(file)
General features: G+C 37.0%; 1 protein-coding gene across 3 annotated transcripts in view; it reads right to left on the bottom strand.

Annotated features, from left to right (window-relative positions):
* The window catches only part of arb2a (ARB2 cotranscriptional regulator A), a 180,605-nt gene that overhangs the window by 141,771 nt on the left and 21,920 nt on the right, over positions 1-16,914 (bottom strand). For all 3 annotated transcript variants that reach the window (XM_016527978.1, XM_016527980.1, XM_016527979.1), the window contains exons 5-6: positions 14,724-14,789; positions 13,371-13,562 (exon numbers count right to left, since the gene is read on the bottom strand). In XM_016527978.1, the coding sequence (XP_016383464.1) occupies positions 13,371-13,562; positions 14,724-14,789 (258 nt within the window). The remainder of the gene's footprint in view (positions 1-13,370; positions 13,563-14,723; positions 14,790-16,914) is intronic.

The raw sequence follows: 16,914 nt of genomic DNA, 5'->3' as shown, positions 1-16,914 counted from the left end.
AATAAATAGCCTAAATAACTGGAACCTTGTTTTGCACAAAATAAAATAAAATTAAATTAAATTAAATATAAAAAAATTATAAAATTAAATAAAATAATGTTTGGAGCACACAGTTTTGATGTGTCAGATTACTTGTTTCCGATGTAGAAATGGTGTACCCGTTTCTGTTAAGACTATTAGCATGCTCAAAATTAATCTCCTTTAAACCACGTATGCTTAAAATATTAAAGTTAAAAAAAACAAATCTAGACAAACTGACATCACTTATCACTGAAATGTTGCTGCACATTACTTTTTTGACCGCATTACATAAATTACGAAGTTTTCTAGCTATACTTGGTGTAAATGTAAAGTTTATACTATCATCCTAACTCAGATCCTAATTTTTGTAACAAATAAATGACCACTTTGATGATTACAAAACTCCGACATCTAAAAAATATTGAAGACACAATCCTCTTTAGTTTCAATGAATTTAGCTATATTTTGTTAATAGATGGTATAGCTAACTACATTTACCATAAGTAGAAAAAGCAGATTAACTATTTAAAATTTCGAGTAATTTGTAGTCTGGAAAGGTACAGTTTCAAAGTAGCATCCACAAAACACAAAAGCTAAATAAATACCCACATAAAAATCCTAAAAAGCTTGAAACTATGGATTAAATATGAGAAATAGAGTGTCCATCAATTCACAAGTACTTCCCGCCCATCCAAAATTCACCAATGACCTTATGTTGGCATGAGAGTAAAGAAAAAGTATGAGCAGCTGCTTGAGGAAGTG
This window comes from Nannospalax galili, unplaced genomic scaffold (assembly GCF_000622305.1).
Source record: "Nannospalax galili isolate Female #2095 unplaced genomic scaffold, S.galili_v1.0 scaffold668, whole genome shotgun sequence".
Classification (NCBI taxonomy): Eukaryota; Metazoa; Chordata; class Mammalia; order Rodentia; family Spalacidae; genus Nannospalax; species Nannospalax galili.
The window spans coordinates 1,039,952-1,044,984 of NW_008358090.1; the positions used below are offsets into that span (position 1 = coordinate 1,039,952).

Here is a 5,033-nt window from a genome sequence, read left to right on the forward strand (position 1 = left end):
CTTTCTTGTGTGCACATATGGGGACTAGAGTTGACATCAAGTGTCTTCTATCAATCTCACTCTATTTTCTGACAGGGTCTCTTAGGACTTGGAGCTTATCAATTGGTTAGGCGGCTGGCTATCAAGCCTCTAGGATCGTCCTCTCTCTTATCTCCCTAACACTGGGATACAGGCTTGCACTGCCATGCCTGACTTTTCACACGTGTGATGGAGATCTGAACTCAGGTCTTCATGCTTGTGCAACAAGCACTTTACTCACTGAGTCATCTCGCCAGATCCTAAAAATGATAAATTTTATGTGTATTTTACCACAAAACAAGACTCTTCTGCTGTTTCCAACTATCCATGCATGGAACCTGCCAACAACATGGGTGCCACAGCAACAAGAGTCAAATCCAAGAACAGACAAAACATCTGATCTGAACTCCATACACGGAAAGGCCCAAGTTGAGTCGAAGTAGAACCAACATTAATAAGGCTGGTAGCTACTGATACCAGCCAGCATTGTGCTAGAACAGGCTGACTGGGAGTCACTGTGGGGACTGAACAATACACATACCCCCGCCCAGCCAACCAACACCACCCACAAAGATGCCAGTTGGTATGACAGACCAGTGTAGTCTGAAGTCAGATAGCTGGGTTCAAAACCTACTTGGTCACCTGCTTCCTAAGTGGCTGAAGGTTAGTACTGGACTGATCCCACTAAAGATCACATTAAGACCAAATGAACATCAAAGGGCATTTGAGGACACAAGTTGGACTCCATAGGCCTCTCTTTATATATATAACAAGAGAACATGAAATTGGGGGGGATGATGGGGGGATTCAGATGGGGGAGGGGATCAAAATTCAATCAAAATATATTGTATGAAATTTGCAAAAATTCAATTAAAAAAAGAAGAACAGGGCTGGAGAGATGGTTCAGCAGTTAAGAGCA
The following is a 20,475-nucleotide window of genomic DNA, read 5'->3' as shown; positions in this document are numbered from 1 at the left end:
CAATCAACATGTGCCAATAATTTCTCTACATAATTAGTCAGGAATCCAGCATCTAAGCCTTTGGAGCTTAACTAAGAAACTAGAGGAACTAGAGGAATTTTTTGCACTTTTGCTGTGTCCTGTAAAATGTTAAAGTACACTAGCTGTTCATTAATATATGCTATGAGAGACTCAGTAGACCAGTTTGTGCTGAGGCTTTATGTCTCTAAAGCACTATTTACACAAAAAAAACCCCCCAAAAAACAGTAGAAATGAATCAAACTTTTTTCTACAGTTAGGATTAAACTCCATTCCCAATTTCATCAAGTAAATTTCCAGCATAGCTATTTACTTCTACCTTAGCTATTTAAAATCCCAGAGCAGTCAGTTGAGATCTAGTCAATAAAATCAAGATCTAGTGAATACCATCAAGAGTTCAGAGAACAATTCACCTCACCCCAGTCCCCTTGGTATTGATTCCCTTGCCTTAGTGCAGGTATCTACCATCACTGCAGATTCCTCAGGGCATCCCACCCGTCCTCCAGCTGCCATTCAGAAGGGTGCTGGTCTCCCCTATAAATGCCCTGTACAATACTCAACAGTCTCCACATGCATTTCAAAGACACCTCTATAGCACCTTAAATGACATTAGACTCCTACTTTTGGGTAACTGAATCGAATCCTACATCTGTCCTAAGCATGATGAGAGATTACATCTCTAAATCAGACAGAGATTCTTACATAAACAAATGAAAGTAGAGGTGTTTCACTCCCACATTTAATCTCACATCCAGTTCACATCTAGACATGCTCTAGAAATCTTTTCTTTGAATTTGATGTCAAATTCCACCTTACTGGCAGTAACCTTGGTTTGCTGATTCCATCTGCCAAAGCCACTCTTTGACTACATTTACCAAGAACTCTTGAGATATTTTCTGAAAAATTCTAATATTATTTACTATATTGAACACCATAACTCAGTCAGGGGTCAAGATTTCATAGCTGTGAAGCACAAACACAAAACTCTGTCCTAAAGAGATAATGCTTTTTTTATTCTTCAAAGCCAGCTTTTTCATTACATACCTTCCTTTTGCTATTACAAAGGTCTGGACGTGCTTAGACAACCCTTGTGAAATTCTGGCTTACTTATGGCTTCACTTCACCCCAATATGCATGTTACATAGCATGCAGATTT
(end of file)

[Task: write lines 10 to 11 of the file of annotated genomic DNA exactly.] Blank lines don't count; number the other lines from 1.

Here is a 5,033-nt window from a genome sequence, read left to right on the forward strand (position 1 = left end):
CTTTCTTGTGTGCACATATGGGGACTAGAGTTGACATCAAGTGTCTTCTATCAATCTCACTCTATTTTCTGACAGGGTCTCTTAGGACTTGGAGCTTATCAATTGGTTAGGCGGCTGGCTATCAAGCCTCTAGGATCGTCCTCTCTCTTATCTCCCTAACACTGGGATACAGGCTTGCACTGCCATGCCTGACTTTTCACACGTGTGATGGAGATCTGAACTCAGGTCTTCATGCTTGTGCAACAAGCACTTTACTCACTGAGTCATCTCGCCAGATCCTAAAAATGATAAATTTTATGTGTATTTTACCACAAAACAAGACTCTTCTGCTGTTTCCAACTATCCATGCATGGAACCTGCCAACAACATGGGTGCCACAGCAACAAGAGTCAAATCCAAGAACAGACAAAACATCTGATCTGAACTCCATACACGGAAAGGCCCAAGTTGAGTCGAAGTAGAACCAACATTAATAAGGCTGGTAGCTACTGATACCAGCCAGCATTGTGCTAGAACAGGCTGACTGGGAGTCACTGTGGGGACTGAACAATACACATACCCCCGCCCAGCCAACCAACACCACCCACAAAGATGCCAGTTGGTATGACAGACCAGTGTAGTCTGAAGTCAGATAGCTGGGTTCAAAACCTACTTGGTCACCTGCTTCCTAAGTGGCTGAAGGTTAGTACTGGACTGATCCCACTAAAGATCACATTAAGACCAAATGAACATCAAAGGGCATTTGAGGACACAAGTTGGACTCCATAGGCCTCTCTTTATATATATAACAAGAGAACATGAAATTGGGGGGGATGATGGGGGGATTCAGATGGGGGAGGGGATCAAAATTCAATCAAAATATATTGTATGAAATTTGCAAAAATTCAATTAAAAAAAGAAGAACAGGGCTGGAGAGATGGTTCAGCAGTTAAGAGCA